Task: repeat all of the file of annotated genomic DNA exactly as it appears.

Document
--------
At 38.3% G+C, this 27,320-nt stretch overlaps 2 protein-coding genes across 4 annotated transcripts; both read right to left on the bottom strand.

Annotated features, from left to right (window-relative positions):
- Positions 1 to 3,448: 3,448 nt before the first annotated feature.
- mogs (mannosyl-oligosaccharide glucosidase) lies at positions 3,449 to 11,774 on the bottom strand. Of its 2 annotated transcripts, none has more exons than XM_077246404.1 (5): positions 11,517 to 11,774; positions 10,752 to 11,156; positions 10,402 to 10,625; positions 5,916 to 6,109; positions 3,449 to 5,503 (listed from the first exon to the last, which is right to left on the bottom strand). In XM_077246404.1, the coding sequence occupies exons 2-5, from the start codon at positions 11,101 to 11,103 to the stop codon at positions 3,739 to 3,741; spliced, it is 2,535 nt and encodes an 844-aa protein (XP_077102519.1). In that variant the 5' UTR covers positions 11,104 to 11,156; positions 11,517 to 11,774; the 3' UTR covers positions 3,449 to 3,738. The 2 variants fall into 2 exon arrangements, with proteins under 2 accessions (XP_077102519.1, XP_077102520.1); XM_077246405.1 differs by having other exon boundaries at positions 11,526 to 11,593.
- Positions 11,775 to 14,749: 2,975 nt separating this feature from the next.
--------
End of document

At 38.3% G+C, this 27,320-nt stretch overlaps 2 protein-coding genes across 4 annotated transcripts; both read right to left on the bottom strand.

Annotated features, from left to right (window-relative positions):
- Positions 1 to 3,448: 3,448 nt before the first annotated feature.
- mogs (mannosyl-oligosaccharide glucosidase) lies at positions 3,449 to 11,774 on the bottom strand. Of its 2 annotated transcripts, none has more exons than XM_077246404.1 (5): positions 11,517 to 11,774; positions 10,752 to 11,156; positions 10,402 to 10,625; positions 5,916 to 6,109; positions 3,449 to 5,503 (listed from the first exon to the last, which is right to left on the bottom strand). In XM_077246404.1, the coding sequence occupies exons 2-5, from the start codon at positions 11,101 to 11,103 to the stop codon at positions 3,739 to 3,741; spliced, it is 2,535 nt and encodes an 844-aa protein (XP_077102519.1). In that variant the 5' UTR covers positions 11,104 to 11,156; positions 11,517 to 11,774; the 3' UTR covers positions 3,449 to 3,738. The 2 variants fall into 2 exon arrangements, with proteins under 2 accessions (XP_077102519.1, XP_077102520.1); XM_077246405.1 differs by having other exon boundaries at positions 11,526 to 11,593.
- Positions 11,775 to 14,749: 2,975 nt separating this feature from the next.